With daytime air temps reaching fifty-nine degrees on Wednesday (12/17), at least one of our resident turtles made it out for a little sunbathing. A male yellow-bellied slider was awakened by the intense sunshine of the day. The sun’s warm penetrating rays apparently reaching and warming the bottom of the pond sufficiently to stimulate the turtle into crawling out on a log and bask away the afternoon.
It’s in no way unusual to see a turtle out basking during winter, a few days in the fifties is all that’s needed to rouse one or two of the sleeping herps. The pond in our Wetlands is very shallow and the water warms quickly. A southerly flow of air, a bit of sunshine, and you’ve got basking turtles.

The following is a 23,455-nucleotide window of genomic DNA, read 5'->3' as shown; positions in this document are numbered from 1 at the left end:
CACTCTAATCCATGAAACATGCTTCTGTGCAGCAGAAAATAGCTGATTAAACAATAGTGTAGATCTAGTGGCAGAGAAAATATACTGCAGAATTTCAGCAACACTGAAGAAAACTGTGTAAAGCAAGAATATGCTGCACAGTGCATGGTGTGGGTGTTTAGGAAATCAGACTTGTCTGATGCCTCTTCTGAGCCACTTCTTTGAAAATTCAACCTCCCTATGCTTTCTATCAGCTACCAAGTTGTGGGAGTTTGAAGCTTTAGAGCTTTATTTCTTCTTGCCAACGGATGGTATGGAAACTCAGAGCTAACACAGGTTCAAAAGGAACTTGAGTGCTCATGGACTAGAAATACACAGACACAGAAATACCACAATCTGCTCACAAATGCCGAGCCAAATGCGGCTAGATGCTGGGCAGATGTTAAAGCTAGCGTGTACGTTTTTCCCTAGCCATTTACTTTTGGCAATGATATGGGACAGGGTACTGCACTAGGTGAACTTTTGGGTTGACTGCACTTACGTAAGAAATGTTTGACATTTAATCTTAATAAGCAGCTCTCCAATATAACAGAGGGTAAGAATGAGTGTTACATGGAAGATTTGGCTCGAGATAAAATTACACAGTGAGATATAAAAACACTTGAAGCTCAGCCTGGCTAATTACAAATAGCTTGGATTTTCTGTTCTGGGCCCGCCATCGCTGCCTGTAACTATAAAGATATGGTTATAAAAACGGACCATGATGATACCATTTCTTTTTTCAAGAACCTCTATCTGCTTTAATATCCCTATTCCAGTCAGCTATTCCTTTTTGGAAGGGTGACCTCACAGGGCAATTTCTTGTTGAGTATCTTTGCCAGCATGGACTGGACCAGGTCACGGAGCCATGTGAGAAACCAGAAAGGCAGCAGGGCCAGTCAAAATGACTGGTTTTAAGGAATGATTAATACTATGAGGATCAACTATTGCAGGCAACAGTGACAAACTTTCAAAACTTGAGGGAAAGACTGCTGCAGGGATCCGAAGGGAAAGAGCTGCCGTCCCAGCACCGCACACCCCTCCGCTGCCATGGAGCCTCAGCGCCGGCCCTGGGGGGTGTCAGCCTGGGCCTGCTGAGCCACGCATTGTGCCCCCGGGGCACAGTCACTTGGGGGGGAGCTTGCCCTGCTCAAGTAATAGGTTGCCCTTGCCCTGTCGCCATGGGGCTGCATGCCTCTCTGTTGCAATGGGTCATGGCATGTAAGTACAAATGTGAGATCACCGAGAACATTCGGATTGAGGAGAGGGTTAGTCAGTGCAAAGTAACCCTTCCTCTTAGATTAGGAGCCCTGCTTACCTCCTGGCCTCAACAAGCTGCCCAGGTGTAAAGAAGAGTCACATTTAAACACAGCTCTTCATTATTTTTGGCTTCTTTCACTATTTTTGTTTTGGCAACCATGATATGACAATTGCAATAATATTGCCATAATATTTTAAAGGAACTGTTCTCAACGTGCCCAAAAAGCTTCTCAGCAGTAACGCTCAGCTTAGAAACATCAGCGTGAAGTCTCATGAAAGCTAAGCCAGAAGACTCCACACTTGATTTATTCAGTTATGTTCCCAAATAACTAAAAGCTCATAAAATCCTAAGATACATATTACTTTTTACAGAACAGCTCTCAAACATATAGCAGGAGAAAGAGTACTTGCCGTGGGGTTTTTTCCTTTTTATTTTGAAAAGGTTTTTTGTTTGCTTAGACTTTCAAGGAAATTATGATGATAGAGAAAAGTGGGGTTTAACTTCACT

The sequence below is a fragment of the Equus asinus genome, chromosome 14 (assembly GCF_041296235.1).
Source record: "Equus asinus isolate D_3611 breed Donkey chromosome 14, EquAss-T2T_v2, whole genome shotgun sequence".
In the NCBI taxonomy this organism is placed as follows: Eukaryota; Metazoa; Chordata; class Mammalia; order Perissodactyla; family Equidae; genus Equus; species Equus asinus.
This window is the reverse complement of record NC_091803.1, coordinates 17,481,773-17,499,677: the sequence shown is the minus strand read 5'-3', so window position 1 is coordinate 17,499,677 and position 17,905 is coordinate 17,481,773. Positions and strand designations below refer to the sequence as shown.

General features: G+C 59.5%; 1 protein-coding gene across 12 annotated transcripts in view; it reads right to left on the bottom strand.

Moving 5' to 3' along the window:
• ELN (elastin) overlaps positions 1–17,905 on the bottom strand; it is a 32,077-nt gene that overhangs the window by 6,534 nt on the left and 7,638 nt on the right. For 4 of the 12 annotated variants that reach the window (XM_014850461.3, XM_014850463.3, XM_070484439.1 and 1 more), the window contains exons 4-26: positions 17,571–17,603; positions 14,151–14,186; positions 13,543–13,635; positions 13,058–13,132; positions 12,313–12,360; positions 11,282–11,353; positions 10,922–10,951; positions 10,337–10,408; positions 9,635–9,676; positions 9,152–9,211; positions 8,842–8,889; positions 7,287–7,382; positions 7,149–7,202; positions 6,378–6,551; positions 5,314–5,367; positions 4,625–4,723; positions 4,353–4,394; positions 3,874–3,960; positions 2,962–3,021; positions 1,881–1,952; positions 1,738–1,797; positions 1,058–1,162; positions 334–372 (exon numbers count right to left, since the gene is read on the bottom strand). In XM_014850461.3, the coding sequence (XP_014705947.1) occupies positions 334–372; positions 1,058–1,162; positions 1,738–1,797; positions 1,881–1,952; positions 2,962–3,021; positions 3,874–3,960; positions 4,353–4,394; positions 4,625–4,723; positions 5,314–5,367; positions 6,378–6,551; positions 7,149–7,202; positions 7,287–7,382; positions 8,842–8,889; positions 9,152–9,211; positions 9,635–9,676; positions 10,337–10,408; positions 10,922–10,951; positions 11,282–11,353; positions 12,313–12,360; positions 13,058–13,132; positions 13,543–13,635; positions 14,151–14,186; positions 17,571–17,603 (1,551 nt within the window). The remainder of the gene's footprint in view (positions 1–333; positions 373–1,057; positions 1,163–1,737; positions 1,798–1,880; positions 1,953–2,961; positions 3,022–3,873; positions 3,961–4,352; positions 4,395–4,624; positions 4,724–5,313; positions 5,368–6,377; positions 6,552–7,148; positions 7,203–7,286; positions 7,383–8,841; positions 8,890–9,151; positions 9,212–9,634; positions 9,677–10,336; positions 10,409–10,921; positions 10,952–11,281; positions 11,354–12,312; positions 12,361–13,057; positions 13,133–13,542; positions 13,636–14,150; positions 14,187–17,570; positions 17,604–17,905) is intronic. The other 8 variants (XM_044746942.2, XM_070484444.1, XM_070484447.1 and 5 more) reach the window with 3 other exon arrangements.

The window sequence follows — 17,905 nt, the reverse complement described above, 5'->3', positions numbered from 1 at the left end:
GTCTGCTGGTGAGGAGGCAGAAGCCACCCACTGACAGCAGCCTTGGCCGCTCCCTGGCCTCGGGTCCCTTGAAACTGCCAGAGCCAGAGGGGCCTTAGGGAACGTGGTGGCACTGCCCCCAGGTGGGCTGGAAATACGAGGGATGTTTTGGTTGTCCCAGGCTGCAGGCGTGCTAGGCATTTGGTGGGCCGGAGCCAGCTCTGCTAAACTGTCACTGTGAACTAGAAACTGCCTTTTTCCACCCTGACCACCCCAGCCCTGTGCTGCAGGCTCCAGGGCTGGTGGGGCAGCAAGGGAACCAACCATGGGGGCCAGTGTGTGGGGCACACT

Over the past several weeks the numbers of hooded mergansers in the Wetlands has ranged from a dozen to two dozen. There were a few days, though, when ice-covered the water early in the day and there were no waterfowl present. Yesterday (12/17), quite to my surprise and delight, there more than 35 mergs swimming, fishing and resting in our willow lined wetland.
There’s apparently sufficient food in the Wetlands to keep the birds happy and enough space and shelter for peace of mind.
Will even more mergansers show up? I can’t answer that question, but I’ll be watching. I’m also going to be watching for other waterfowl mixed in with the mergs. Other birds, attracted by the crowd of mergansers, may decide to stop in to see what all the excitement’s about.
Will more turtles come out to bask? Unless we have an exceptionally cold winter, you can bet on there being more turtles out and about. Remember, a couple of days in the fifties with plenty of sunshine brings out the turtles.
I’ll see you in the Wetlands.